Manila City Hall announced on Friday that it has allowed heavy trucks to enter Manila roads during daytime, giving them a window of five hours from 10a.m. to 3p.m.
Vice Mayor Francisco “Isko Moreno” Domagoso told The Manila Times that Mayor Joseph “Erap” Ejercito Estrada, in a meeting held on Thursday, acceded to the requests of the Philippine Chamber of Commerce, the Metropolitan Manila Development Authority (MMDA), the Commission on Human Rights and the nearby local government units.
The Manila City Council has passed an ordinance banning containers trucks to ply Manila streets from 5 a.m. to 9 p.m.
The daytime ban was supposed to take effect last February 10, but was moved by Estrada to Feb. 24.
Before the passage of Ordinance 8336, MMDA allows six-wheeler trucks to use designated roads from 9 a.m. to 3 p.m., a scheme called unified truck ban.
Meanwhile, an organization of haulers yesterday said they are not happy, saying five hours is not enough to accommodate 4,000 trucks inside the Manila ports. The ports can accommodate only 800 trucks at one time.
“It is impossible to bring in the trucks inside the ports within five hours. We will be forced to park on the streets, and they will still apprehend our vehicles,” said Abraham Rebao, director of Aduana Business Club Inc., an organization of truck owners.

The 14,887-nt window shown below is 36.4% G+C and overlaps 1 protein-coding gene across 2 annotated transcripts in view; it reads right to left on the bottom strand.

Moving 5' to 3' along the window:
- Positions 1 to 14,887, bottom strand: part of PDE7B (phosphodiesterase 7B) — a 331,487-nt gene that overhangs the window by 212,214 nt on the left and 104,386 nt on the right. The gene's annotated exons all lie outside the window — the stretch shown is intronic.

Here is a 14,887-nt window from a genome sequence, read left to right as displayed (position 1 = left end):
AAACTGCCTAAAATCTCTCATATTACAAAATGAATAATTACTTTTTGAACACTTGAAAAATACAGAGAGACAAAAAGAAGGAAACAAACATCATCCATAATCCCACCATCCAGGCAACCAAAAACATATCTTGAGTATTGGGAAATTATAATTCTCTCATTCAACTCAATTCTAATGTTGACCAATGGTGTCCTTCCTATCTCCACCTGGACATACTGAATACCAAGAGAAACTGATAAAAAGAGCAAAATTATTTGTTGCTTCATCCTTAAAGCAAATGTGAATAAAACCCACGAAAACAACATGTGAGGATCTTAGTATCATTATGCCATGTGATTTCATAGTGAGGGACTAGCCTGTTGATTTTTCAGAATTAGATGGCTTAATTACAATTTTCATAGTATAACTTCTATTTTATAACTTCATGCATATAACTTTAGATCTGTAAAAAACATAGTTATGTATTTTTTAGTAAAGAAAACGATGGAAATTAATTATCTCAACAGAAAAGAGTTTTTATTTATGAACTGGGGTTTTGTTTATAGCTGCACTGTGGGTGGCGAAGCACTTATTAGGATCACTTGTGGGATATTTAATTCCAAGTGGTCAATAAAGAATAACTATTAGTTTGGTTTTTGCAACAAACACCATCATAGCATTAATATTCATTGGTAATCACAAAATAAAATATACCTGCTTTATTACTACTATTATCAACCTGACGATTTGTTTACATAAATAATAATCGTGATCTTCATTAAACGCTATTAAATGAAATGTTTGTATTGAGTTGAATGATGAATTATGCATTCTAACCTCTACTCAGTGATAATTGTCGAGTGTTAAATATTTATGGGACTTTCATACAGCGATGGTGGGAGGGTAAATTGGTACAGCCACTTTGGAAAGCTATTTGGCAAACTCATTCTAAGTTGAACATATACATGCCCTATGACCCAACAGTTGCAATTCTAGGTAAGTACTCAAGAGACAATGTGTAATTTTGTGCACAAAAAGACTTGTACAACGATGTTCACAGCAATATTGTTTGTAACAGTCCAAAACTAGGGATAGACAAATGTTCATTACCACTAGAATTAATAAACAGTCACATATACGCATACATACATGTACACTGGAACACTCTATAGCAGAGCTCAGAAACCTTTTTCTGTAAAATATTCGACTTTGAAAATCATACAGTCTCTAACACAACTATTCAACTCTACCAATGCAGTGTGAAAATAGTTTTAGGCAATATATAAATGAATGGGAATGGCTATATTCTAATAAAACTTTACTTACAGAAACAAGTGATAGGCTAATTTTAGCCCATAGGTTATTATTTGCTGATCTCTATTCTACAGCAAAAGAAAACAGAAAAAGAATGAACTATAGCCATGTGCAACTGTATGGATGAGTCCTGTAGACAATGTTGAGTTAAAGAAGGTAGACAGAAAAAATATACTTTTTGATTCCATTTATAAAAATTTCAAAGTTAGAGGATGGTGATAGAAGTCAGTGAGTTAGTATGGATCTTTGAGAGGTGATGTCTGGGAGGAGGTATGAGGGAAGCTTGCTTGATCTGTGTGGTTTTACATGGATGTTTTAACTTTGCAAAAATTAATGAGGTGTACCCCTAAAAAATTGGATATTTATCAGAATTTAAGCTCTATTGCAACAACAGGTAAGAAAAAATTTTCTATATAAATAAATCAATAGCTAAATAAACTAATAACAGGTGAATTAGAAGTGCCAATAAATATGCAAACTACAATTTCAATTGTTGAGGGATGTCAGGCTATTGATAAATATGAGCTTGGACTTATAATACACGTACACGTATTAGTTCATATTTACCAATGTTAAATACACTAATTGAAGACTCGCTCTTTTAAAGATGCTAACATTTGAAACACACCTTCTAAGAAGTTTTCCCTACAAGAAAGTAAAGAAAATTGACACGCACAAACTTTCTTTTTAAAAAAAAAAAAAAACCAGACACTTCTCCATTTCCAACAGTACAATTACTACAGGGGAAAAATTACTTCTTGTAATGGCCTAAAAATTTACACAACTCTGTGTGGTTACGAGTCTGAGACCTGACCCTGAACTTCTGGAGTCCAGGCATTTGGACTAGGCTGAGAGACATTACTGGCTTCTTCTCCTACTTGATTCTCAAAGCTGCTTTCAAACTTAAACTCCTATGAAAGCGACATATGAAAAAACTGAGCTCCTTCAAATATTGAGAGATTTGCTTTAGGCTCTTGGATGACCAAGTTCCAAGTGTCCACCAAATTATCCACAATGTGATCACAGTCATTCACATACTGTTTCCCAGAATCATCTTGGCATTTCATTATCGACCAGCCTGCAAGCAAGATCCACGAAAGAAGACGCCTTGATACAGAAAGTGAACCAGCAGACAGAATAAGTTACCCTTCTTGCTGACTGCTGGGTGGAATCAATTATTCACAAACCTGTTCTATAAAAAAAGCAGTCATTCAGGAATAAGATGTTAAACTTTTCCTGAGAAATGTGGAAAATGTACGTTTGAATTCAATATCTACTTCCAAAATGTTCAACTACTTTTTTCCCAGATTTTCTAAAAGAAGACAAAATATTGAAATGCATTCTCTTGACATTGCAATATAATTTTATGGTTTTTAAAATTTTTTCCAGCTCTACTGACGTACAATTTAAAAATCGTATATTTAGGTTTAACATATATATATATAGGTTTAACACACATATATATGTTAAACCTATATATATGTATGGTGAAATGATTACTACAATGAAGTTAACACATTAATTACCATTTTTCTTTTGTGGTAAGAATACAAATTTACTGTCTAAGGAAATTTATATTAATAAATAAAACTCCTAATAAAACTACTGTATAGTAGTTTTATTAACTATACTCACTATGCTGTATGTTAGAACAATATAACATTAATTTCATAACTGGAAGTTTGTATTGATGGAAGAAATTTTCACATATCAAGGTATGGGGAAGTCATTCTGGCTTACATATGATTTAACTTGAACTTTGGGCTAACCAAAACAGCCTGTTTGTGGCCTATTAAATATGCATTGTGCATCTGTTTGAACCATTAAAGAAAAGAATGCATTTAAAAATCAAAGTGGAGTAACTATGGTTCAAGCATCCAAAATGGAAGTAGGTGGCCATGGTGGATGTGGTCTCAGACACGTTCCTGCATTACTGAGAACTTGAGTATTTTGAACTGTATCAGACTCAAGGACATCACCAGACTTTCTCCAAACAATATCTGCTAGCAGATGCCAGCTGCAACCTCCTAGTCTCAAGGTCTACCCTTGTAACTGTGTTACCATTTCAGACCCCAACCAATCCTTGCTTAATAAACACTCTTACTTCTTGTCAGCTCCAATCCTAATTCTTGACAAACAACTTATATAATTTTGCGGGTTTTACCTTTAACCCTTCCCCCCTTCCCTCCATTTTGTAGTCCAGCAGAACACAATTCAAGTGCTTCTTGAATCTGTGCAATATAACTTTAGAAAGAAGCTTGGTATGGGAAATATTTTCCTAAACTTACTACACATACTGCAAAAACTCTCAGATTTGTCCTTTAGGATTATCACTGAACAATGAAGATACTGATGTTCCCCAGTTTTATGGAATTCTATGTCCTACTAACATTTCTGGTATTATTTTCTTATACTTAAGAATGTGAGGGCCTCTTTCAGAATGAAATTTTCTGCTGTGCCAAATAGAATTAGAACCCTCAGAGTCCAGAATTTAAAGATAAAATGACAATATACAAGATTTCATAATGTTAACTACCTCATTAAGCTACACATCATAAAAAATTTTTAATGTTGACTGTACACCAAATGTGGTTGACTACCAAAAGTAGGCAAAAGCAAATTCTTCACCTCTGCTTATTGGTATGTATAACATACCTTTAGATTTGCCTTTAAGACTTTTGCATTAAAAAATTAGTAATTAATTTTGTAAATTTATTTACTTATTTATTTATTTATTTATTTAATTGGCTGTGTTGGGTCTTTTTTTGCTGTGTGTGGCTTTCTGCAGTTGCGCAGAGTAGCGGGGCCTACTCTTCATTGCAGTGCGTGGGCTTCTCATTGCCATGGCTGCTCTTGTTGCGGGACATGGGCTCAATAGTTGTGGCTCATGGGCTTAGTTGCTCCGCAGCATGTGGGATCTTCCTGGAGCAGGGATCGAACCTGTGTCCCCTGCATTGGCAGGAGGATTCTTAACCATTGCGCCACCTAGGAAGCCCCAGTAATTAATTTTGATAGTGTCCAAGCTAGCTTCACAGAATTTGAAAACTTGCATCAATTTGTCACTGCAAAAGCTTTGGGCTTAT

Rebao said what they want is a recall or repeal of Ordinance 8336 that will allow the trucks to use Manila roads for 24 hours.
“We are asking the city government to recall the ordinance on truck ban because it will result (in) more loses to businessmen, both export and import. Instead, they should get rid of these daytime truck ban and allow the heavy trucks 24-hours a day,” Rebao said.
Private exporters through the Export Development Council, an agency attached to the Department of Trade and Industry, warned Manila City Hall that canceling the daytime window would adversely affect the export industry.
Exports comprise 38.5 percent of constant price of the Gross Domestic Product and employ a sizable number of workers. Most exports products have imported raw materials that are also unloaded in Manila ports.
In crafting the ordinance, the council cited a study of the Japan International Cooperation Agency that said business is losing P2.4 billion daily because of heavy traffic in Metro Manila alone.